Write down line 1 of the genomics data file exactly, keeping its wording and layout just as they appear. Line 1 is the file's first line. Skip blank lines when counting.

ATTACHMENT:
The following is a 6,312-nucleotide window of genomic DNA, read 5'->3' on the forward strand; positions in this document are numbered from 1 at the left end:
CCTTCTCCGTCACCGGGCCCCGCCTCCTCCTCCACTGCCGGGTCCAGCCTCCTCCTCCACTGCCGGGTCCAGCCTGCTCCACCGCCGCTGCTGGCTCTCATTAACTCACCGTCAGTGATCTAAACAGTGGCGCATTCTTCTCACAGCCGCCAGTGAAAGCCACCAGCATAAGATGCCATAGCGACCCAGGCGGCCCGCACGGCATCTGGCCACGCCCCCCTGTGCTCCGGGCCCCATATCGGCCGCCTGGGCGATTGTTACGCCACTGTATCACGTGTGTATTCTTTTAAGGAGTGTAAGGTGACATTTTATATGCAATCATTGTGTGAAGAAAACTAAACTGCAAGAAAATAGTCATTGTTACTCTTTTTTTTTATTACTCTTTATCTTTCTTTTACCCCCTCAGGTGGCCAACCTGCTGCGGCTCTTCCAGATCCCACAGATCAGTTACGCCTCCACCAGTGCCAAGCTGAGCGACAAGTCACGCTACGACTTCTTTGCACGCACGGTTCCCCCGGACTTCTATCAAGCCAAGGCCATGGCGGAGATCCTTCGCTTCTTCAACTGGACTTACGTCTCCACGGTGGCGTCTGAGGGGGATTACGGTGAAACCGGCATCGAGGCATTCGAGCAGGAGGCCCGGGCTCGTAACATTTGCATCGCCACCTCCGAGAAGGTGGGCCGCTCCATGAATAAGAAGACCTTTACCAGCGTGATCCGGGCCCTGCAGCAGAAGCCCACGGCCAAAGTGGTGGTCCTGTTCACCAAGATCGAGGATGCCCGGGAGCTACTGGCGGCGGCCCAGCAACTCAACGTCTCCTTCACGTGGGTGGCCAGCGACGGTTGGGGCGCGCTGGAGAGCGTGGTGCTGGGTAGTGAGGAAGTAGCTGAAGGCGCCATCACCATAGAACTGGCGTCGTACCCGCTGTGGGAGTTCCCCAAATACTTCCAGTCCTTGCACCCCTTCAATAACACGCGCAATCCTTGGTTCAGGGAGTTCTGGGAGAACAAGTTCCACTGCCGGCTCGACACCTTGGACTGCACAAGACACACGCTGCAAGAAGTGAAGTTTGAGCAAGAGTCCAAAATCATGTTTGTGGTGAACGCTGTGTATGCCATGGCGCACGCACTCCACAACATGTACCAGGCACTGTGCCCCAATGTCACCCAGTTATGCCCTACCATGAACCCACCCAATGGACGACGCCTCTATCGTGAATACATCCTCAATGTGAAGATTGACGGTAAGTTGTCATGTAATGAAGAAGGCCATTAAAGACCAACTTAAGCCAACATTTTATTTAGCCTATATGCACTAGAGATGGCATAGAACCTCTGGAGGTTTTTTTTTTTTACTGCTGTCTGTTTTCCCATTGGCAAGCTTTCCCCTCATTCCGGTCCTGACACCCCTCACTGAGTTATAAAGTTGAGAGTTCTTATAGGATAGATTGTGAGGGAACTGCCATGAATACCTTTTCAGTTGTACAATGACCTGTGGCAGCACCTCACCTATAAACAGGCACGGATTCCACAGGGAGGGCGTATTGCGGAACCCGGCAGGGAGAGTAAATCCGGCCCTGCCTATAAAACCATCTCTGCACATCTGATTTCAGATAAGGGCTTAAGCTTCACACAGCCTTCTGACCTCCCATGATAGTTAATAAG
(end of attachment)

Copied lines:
The following is a 6,312-nucleotide window of genomic DNA, read 5'->3' on the forward strand; positions in this document are numbered from 1 at the left end: